My two-part work Toyota Lovers is on at the Moonah Arts Centre, Hobart, 4-26 June 2021. The work emerged from stumbling across a place where locals take cheap cars to race, crash, strip saleable parts from, then trash. I found a couple of Toyota Camrys among the wrecks and was hopeful I’d find a replacement for the damaged windscreen washer bottle of my own Camry. Unfortunately, the two I found were nothing like mine and didn’t fit. But what amazing things they were.
Things … American academic Bill Brown, who developed Thing Theory, says that a commodified object becomes a thing once it ceases to function; it is only then that we can truly see it. That is the exact status of the Toyota water bottles I souvenired, along with a Mitsubishi horn cover and a Ford electronic key: they no longer do what they were carefully designed and manufactured to do, so they can now be considered as presences in their own right.
Discussion of found object art typically begins with Marcel Duchamp but I am more influenced by his Italian contemporary, still-life painter Giorgio Morandi. Morandi had a sensibility close to Indian and Japanese concepts of the life force manifest in the inanimate. As art writer Wolfgang Holler said: ‘In the end Morandi always revolves around the same complex of questions: what way of being is immanent to the objects that I see … How can I depict objects that does justice to the dignity of their aura, that comes close to their essence.’ Morandi’s bottles and jugs are radical declarations of objecthood. They resist associations; they have nothing to say to the viewer, though they are interacting intensely with each other. Their non-engagement throws us back on ourselves and we must look again and ask “what are these things”? And the answer is that these bottles and jugs just are, and that is quite a radical challenge to human subjectivity and the way we classify the living and the inanimate.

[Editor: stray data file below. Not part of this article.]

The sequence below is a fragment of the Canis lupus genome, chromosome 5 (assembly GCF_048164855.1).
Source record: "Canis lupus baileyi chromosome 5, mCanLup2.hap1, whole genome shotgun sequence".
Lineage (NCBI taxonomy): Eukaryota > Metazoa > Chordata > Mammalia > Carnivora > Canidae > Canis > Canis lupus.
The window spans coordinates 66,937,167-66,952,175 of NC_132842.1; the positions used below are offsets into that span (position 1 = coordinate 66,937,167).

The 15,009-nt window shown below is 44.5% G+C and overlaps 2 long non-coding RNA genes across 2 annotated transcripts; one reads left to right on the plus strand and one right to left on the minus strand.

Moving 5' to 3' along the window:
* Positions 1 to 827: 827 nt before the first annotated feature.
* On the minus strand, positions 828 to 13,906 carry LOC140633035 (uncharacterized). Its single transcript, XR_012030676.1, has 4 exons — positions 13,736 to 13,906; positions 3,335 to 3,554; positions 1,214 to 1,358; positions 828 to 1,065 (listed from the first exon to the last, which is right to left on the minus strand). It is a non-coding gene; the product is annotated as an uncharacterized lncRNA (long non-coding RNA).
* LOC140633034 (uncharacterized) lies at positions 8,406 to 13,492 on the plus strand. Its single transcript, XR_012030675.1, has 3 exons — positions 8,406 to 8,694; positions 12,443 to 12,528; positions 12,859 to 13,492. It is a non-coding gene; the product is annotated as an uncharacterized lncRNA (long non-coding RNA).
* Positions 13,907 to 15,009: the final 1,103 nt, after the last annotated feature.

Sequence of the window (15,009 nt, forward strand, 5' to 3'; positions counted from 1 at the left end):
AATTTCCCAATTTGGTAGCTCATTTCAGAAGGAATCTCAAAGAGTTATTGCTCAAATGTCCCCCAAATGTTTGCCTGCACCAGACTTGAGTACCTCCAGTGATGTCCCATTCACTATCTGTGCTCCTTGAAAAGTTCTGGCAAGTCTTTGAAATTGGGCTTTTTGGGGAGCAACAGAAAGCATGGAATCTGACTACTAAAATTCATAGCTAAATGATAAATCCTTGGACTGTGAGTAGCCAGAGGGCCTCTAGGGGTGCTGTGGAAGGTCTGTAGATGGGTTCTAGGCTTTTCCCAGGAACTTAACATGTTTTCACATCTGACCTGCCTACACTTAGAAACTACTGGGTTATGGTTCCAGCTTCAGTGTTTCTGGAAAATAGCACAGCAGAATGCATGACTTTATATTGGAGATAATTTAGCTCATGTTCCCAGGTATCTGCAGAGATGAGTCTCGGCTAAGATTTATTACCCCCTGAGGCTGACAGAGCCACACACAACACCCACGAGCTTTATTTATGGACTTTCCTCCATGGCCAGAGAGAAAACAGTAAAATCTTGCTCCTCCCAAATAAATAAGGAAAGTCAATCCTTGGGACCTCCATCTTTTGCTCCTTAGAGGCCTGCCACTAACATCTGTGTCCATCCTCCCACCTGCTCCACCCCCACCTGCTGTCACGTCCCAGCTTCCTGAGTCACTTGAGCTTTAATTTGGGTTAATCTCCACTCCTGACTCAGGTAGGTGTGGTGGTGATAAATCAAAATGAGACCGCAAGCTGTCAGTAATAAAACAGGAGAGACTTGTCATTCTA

Gabrielle Rish fettling (refining) porcelain casts in 2019. Pic: Melinda Antal
I cast all four of my found plastic car parts in porcelain for the following reasons. Firstly, I wanted to learn how to make moulds. There are around 30,000 individual components in a motor car, each formed in its own skilfully tooled mould. A four-piece mould was required to replicate the complex form of one of my plastic bottles. Far too difficult for a novice like me, this took my esteemed teacher, former UTAS Sculpture technician Ian Munday, half a day to make. The second reason I reproduced the four objects in porcelain was so that they could be seen more clearly as forms, rather than old plastic shit. The third reason was that even hard plastic will eventually degrade and disintegrate. But porcelain, which is clay with a very high silica content, will fire into a hard, inviolate and durable material. My porcelain car parts could be dug up 10,000 years from now and provide clues to understanding our time, just as contemporary archaeologists attempt to learn about ancient societies from the fragments they leave behind. To complete Toyota Lovers, one day I will take my porcelain casts back to the site where I picked up their plastic originals and bury them for posterity.